Being a school leader is a rewarding but challenging experience, and as the saying goes: it’s lonely at the top.
Every decision we make can have a profound impact on our colleagues, pupils and pupils’ families.
With pressure from every corner of education, it’s crucial that we don’t
isolate ourselves and remember to work collaboratively, in order to develop high-quality
practice that improves pupil achievement across the country.
When I was searching for leadership development programmes, a network was something I was particularly looking for. I’m from the States and we’re pretty good at networks in the sense that “it’s not what you know, it’s who you know”.
wanted to something I could learn from. I was keen to gain access to a network
of like-minded leaders to collaborate with. Other programmes offering the NPQSL
didn’t promote a network that allowed for sharing resources and ideas as
Benefits of the network
1. Access to experts
It isn’t just other leaders working in challenging contexts that you meet at Ambition’s Residentials and Challenge Days, it’s experts in education, people who have done truly great things and had an impact on the education landscape. Ambition work with some big hitters and being part of their network means you can connect with people you wouldn’t otherwise have access to.
2. Peer learning groups
I’ve always wanted a platform to either refine or bin ideas without judgement.
For too many years I struggled with some of the practices happening in schools such as graded lesson observations, excessive marking expectations and overcomplicated policies that were adding to teacher workload. My peer coaching group gives me an outlet to tackle these concerns. It is not a giant ‘group think’ in which everyone nods and says “yes that’s great”. There is challenge, feedback and suggestions for improvement.
3. Free resources
The marketplace has literally saved me from hours of resource creation. I have received policies on performance management and behaviour, support in setting up alternative provision and a wealth of teaching and learning resources.
4. Building confidence
The network has given me the confidence to swim against the tide instead of following the current. We all have our doubts about our abilities and decisions, but we often feel that we are alone in having them until we meet someone who shares this experience. It’s a powerful feeling to know that people in similar positions understand exactly what you’re going through, and can offer their own personal advice and guidance.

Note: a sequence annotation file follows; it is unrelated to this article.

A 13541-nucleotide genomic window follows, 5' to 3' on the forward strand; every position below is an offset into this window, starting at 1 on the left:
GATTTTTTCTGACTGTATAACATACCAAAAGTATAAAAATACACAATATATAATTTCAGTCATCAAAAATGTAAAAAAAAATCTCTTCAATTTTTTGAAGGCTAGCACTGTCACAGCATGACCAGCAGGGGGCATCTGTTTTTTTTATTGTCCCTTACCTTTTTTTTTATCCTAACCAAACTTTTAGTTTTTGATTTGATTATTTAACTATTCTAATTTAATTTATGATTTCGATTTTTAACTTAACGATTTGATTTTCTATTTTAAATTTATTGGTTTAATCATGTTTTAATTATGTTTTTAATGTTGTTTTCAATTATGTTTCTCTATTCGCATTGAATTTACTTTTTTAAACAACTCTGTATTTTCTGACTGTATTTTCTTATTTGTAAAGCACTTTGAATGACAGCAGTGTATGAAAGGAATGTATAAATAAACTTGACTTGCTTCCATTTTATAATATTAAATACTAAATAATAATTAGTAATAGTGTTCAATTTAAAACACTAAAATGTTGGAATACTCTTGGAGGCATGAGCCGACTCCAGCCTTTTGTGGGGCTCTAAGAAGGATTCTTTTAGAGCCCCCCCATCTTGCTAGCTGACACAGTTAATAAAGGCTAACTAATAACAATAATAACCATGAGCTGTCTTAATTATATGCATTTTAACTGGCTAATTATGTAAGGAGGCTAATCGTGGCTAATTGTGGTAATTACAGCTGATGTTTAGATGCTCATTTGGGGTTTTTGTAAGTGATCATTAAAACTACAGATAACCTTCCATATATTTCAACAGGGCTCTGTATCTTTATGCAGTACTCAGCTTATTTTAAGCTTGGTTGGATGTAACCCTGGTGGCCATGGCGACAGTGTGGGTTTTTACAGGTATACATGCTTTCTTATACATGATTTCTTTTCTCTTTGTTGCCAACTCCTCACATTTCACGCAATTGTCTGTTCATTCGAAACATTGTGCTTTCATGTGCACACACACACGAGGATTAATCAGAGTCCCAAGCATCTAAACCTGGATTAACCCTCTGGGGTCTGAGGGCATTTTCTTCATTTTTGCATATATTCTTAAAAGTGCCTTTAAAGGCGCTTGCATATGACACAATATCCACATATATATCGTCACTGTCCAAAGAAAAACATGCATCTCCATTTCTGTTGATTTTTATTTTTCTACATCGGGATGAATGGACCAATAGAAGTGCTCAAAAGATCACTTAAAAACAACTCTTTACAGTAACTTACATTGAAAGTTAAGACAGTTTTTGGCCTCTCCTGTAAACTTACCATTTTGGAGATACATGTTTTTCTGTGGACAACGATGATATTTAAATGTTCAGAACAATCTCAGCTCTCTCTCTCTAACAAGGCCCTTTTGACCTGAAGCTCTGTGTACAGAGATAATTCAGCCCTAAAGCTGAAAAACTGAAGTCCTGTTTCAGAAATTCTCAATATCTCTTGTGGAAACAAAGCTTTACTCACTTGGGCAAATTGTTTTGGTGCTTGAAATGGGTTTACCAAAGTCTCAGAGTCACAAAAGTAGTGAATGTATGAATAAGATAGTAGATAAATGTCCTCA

"Ambition work with some big hitters and being part of their network means you can connect with people you wouldn’t otherwise have access to."
5. Great advice from great people
The thing that had the biggest impact on me was the question who are you as a leader? And what are your core values? I hadn’t even thought about this before Future Leaders, or I had thought about it in a vague and non-explicit way.
The best piece of advice I was given on the programme was from the then-CEO Heath Monk. He said “you’re an American, be American”. He could see I wasn’t being my authentic self and that I was trying to fit in, and I took his comments to mean “Be yourself because that’s your unique selling point”.
6. Lasting connections
It’s easy to keep networking while you’re on the programme, as the residential and challenge days throw leaders together, but it’s harder when you’re all back to the daily grind concentrating on the smaller picture once again.
The Learning Lounge is a great way to keep these connections going – it’s how I keep in touch with my coach and keep going to him for advice.
The networks are regional so it’s easy to still see people from your group as they aren’t far away. We hear of leaders regularly visiting each other’s schools to see best practice in action.
Because collaboration is so important to me, I know I’ll stay active in keeping up these relationships and keep encouraging everyone to come together so that I keep this network for the rest of my career.
On a personal level, access to the Ambition network has meant that I no longer feel isolated. My peer learning group has enriched me every step of the way. They provide the encouragement, support and challenge needed to build my confidence as a leader and, more importantly, to help me find my voice.
I went back to my school with a new-found confidence, which resulted in me being brave enough to spearhead a radical rethink of school policy. We moved away from a primary focus of pupil feedback placed on written comments to placing more emphasis on planning for effective formative assessment.
Barack Obama says “Change will not come if we wait for some other person or some other time. We are the ones we’ve been waiting for. We are the change that we seek.” By joining together in collaborative networks, we can have a much greater impact on disadvantaged pupils and provide equal opportunities for every pupil, regardless of their background.
If you would like to find out more about our network of school leaders and how to get involved, follow the link to our network.
Allen is a graduate from our 2015 Future Leaders cohort. Future Leaders is a two-year intensive leadership development programme for senior leaders who aim to become headteachers of schools in challenging contexts within three years.